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Twin Peaks (Chicago): Down in Heaven *

Album Reviews:

Spin - "The unhinged energy of the last record has been toned down in favor of a more sedate approach, and although that immediate, primal energy is missed upon initial listens, the more relaxed approach fits rather well."

NME (Magazine) - "Aided by mixing from Kurt Vile collaborator John Agnello, this porch-side atmosphere is seductive, especially during countrified charmer 'Heavenly Showers'..."

Paste (magazine) - "[T]he guys in Twin Peaks assuage any fears by writing all sorts of bluesy and power poppy guitar hooks that'll show up in your memory as much as any of the lyrics or vocal melodies on the album."

Pitchfork (Website) - "[A] casual, charmingly low-key set of kitchen-table blues, slow-dance serenades, and unplugged power pop."

Clash (magazine) - "All jangly guitars, simple swooning lyrics and psychedelic scuzz, DOWN IN HEAVEN is the sound of the Chicago now-five-piece really finding their sound.and having a total blast along the way."

Album Notes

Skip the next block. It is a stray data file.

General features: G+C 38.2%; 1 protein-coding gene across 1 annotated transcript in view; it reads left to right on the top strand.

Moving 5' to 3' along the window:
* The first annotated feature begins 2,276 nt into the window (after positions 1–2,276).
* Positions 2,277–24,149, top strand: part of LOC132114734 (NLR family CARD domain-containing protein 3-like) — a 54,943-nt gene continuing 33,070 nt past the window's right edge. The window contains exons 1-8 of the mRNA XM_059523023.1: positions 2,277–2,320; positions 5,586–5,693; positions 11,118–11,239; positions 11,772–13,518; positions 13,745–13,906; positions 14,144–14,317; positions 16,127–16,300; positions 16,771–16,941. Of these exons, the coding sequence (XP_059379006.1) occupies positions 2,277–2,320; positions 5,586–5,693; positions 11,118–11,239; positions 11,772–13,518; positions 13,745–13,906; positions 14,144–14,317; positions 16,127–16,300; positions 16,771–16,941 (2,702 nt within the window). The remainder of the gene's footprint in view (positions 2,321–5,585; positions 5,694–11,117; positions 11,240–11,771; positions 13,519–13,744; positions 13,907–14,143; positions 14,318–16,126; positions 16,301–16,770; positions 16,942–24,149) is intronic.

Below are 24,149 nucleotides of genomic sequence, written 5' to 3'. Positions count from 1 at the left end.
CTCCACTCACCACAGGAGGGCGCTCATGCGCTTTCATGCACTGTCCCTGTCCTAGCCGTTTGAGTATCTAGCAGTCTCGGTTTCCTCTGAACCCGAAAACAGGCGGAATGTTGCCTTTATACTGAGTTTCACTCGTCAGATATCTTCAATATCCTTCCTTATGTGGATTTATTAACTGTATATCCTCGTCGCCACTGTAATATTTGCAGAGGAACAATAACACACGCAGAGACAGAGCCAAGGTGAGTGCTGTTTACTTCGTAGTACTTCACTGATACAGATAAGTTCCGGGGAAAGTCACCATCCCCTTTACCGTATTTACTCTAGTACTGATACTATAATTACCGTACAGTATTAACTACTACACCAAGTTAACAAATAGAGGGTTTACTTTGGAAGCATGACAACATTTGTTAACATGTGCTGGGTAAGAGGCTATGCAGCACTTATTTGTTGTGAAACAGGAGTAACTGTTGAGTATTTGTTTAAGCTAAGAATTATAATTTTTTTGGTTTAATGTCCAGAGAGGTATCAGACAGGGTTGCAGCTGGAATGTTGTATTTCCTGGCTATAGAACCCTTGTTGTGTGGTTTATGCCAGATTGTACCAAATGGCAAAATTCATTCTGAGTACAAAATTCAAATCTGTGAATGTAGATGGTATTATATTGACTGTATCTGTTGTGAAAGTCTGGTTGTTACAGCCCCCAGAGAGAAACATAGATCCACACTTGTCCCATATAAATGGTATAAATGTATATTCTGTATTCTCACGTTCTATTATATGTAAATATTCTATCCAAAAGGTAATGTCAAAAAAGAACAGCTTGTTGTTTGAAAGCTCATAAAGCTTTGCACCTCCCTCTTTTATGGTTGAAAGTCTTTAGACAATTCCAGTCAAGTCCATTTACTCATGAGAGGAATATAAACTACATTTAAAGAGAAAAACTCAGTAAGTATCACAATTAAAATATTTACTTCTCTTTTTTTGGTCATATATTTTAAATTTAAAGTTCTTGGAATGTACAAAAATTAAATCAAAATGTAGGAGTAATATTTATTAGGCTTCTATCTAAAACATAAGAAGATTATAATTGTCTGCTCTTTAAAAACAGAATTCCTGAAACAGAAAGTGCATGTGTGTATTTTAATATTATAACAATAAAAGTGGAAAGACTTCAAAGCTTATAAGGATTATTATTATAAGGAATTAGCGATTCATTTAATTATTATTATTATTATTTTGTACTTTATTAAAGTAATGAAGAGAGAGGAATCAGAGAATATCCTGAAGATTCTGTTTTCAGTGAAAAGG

On their third LP, Down in Heaven, Twin Peaks hang on to their rough-and-raw disposition while drawing sonic inspiration from favorite albums of 1968, including, per press materials, works by the Rolling Stones, the Kinks, and the Beatles. Bolstered throughout the album by the addition of Wild Onion co-producer Colin Croom to the lineup on keyboards (notably organ), the era, if not a specific year, is resurrected from the moment the needle hits vinyl with the sassy, T. Rex-grooving opener "Walk to the One You Love." Parts of the record capture the more reflective tone associated with the late '60s, such as the regretful, even-tempered "Holding Roses" and the brass-embellished "Lolisa," which could almost pass for an unreleased, post-"Penny Lane" British Invasion demo. The most prevalent personality of the album, though, is that of loose and sexy, post-"Jumpin' Jack Flash"-period Stones. Tunes like "Keeping It Together" and "Cold Lips" offer Jagger-esque vocals similar enough to inspire bedroom-mirror impressions. Elsewhere, even slower tunes like "Wanted You" and "Stain" still flutter with restrained impulsiveness, filling spaces with guitar interjections, hooting backing vocals, and expressive percussion. The sparse yet jaunty acoustic-guitar tune "Heavenly Showers" staggers down a brick-laid alley rather than resting on a stoop ("And I woke up in my bed/And saw the books and the records and the booze/And I shook the thoughts of love from my head/And in the shower started singing a tune"). Meanwhile, treats like "Butterfly" and "Have You Ever" throw the '60s into Twin Peaks' distinct twist on contemporary garage punk. If on average more reflective and restrained -- though here these terms are all relative -- established fans will be glad to know that Down in Heaven still carries the torch of garage rock, and anyone who misses the free-spirited, clattering style of those influences has a generous 13 new tracks to enjoy. ~ Marcy Donelson



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